Wednesday, July 19, 2017

Hodgepodge 263/365 - Words

We were talking at dinner about the word tragedy, and how it's so . . . feeble. Or more to the point, that the events that we generally use the word tragic to describe today are so much more: more painful, more full of sorrow, more heart-rending, more shattering, more life stopping, than I, at any rate, take the word tragic to mean.

That's probably because of the word's origins, in Greek theater, where a story has an unhappy ending, often because of the main character's (tragic) flaw. As Wikipedia explains, it is "a form of drama based on human suffering that invokes an accompanying catharsis or pleasure [?] in audiences." The Greek word τραγῳδία itself means, literally, "goat song," perhaps referring to the ritual sacrifice of such an animal.

We need a better word for the awfulness that unexpected, unexplainable, soul-shocking deaths or other "tragedies" bring to humans, on a regular basis.

As for Asian
languages, glory
be, who knows?
So I thought I'd look at other languages to see if there were any interesting variations. Turns out there's a great website, IDL (In Different Languages), where you can look up, maybe not any word, but any common English word. My kind of place!

And it also turns out, the answer to my question is no, at least in the European lexicon. The only departure from some variation of the word tragedy, whether in Albanian, Basque, Czech, Dutch, Estonian, Finnish—you get my drift—was Icelandic: harmleikur. Which I am now desperate to learn the etymology of. Maybe it's the word I'm seeking! Even Hebrew and Turkish use variations of the Greek word.

So I struck out on tragedy, but that made me, now that I've discovered this great website, want to double-check on my favorite words for multilingual expression: caterpillar, butterfly, lizard, and spider. Because check it out:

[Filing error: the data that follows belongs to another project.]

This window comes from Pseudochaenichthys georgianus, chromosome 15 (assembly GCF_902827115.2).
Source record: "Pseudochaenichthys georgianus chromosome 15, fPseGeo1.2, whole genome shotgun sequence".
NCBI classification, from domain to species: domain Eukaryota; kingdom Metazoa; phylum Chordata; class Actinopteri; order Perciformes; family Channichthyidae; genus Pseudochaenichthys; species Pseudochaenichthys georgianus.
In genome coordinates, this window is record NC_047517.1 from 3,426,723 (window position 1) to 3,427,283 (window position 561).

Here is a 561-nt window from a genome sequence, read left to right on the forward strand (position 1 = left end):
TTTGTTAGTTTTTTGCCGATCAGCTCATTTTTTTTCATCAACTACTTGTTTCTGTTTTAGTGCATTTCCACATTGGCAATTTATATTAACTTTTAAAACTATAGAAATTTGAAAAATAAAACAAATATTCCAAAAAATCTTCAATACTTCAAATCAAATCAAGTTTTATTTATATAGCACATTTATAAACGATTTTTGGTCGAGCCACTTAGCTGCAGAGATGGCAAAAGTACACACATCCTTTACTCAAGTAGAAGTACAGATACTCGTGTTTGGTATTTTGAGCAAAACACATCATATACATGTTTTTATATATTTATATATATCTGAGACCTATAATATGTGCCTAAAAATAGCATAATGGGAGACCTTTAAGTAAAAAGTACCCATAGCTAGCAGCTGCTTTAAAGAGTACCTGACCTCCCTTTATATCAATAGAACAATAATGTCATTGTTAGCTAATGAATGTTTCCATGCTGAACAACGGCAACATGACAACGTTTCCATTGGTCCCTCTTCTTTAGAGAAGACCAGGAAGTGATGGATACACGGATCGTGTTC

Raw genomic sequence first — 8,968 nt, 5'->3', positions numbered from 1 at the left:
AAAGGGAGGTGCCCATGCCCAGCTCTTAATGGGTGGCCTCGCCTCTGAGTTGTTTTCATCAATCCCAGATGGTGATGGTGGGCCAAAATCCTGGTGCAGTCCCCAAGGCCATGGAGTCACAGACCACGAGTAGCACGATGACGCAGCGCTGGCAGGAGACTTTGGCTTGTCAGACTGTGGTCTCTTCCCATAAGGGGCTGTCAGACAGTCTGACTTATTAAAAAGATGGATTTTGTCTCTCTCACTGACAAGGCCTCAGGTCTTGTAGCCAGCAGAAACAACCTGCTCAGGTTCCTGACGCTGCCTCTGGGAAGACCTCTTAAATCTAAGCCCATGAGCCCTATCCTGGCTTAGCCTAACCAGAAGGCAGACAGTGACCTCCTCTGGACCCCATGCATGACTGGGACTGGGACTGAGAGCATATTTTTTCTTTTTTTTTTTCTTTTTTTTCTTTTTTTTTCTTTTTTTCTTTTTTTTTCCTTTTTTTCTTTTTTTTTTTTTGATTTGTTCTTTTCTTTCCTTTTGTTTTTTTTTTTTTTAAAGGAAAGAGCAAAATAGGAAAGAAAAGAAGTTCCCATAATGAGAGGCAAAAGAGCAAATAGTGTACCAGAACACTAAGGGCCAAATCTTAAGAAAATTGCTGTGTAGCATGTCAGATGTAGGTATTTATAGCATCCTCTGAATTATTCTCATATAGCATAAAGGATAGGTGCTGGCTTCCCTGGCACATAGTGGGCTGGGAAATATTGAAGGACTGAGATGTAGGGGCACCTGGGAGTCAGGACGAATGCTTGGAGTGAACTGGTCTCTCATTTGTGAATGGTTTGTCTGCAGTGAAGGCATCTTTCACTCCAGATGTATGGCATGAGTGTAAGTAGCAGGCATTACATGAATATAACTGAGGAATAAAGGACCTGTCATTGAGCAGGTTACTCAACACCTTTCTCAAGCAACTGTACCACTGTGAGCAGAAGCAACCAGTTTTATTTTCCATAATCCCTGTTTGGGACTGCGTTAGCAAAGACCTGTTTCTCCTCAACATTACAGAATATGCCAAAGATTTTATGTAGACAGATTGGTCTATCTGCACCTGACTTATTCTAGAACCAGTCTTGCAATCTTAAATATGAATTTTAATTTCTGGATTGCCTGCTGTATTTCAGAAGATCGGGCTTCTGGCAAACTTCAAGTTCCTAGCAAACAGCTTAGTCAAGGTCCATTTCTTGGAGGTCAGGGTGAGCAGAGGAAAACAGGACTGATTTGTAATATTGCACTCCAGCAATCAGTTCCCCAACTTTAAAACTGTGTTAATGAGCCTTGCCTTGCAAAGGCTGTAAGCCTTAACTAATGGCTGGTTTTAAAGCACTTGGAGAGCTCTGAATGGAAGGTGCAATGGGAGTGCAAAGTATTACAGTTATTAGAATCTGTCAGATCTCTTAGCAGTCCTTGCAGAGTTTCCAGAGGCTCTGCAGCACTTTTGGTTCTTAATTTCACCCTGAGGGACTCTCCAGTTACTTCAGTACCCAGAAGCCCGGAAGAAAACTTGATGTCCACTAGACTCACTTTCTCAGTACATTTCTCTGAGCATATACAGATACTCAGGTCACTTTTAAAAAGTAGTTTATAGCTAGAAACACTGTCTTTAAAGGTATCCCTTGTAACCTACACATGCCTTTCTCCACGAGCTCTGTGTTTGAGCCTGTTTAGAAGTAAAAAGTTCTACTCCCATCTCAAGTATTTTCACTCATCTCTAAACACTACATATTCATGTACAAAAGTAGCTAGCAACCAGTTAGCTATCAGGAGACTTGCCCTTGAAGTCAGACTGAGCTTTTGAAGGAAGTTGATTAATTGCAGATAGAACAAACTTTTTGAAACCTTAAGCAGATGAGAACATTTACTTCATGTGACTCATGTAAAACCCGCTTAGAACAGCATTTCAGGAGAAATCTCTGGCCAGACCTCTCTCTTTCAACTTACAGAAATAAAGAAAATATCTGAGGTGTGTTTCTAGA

caterpillar (English)
vemje (Albanian)
Beldar (Basque)
eruga (Catalan)
housenka (Czech)
röövik (Estonian)
toukka (Finnish)
chenille (French)
Raupe (German)
hernyó (Hungarian)
bolb (Irish)
bruco (Italian)
kāpurs (Latvian)
vikšras (Lithuanian)
gąsienica (Polish)
omidă (Romanian)
lindysyn (Welsh)

How did they come up with so many different words? Oh, maybe very early people had much more truck with caterpillars than with abstract concepts like tragedy? At least insofar as one felt compelled to talk about it.

I just adore all those words, each its own little universe of meaning.

For butterfly you get flutur, leptir, motýl, sommerfugl, vlinder, liblikas, perhonen, papillon, bolboreta, Schmetterling, pillangó, féileacán, tauriņs, peteliškẻ, farfett, mariposa, fjāril, pili pala (same and different languages than above). (I am leaving out those in the Cyrillic alphabet, which add further spice.) (If you care to know which word is which language, go to the link above. Welsh appears in all my lists, I'll say that up front.)

And lizard? Harducë, musker, gušter, llangardaix, firben, hagedis, sisalik, lisko, lagarto, Eidechse, gyík, eđla, lucertola, ķirzaka, driežas, jaszczurka, șopårlă, ōdla, madfall. Madfall! (There's the Welsh for ya.)

And finally—if you're still with me, you find languages and words just as infinitely fascinating as I do—spider: merimangë, Armiama, pauk, edderkop, āmblik, hämähäkki, Spinne, kónguló, damhán alla, zirneklis, voras, najakot, pălanjen, araña, and pry cop (Welsh again).

This is the sort of thing that makes me so happy. Our ingenuity and delight with language, with communication, with the natural world, with trying to understand and share. And it makes sense that creatures that crawl or creep or fly would get labeled extemporaneously, without having to wait on what the Greeks thought. (The Greek for each of the above words, by the way is: κάμπια, πεταλούδα, σαύρα [as in dinosaura], and αράχνη [as in arachnid, as in the Spanish araña]— also quite different).

Eurasian wryneck
And now don't get me started on the common English names of birds. Seriously. (Avocet, bobolink, cassowary, dowitcher, eagle, francolin, grouse, heron, ibis, jacana, kestrel, loon, murre, nightjar, owl, penguin, quail, robin, stork, tern, umbrellabird, vulture, wryneck, xenops, yuhina, and there's no common name that starts with z, sadly.)

Okay. I had fun with this. It tickled my obsessive bone. If you've come with me this far, thanks! I hope you had fun too.

1 comment:

  1. I looked up "albatross"! By the way, I love the imagery you chose for this post.